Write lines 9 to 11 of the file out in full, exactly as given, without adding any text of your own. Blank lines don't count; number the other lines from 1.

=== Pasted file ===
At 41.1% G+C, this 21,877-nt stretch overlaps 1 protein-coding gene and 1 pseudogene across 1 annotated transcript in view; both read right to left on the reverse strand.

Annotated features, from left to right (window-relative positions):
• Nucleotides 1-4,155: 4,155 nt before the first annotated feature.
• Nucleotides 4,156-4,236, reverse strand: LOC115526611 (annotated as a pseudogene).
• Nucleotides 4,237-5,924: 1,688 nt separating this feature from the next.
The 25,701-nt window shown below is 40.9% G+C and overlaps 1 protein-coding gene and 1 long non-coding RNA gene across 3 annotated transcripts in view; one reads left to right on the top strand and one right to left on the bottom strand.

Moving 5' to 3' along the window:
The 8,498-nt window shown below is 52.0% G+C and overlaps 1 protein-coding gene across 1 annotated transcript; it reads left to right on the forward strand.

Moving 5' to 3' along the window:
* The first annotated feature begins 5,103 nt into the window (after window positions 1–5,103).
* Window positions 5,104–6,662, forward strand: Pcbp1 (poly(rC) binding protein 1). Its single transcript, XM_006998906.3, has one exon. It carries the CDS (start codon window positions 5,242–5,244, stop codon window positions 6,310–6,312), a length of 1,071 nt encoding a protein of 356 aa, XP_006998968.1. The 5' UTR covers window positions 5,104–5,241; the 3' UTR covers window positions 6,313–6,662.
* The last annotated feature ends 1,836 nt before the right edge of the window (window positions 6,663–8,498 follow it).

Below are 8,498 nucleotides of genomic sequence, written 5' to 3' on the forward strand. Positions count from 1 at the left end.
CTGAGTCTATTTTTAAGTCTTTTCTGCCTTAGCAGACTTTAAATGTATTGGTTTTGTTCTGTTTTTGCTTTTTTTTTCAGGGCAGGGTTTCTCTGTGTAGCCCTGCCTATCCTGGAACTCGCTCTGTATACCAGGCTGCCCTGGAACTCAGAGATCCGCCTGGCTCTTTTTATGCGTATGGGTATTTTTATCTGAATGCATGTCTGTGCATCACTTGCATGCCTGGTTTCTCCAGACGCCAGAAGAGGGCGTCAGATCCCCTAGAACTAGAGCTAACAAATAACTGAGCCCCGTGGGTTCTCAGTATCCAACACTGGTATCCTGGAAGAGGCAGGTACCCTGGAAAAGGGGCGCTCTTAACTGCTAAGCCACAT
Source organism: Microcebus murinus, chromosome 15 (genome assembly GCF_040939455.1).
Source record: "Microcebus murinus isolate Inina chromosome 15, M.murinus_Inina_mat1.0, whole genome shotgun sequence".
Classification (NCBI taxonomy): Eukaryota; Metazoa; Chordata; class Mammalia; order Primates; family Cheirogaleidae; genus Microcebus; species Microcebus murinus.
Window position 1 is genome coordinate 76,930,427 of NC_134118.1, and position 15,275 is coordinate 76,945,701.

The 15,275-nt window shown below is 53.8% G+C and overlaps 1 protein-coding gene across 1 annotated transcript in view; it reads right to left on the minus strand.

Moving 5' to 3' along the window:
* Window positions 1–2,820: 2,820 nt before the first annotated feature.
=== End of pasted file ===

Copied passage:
Moving 5' to 3' along the window:
* The first annotated feature begins 5,103 nt into the window (after window positions 1–5,103).
* Window positions 5,104–6,662, forward strand: Pcbp1 (poly(rC) binding protein 1). Its single transcript, XM_006998906.3, has one exon. It carries the CDS (start codon window positions 5,242–5,244, stop codon window positions 6,310–6,312), a length of 1,071 nt encoding a protein of 356 aa, XP_006998968.1. The 5' UTR covers window positions 5,104–5,241; the 3' UTR covers window positions 6,313–6,662.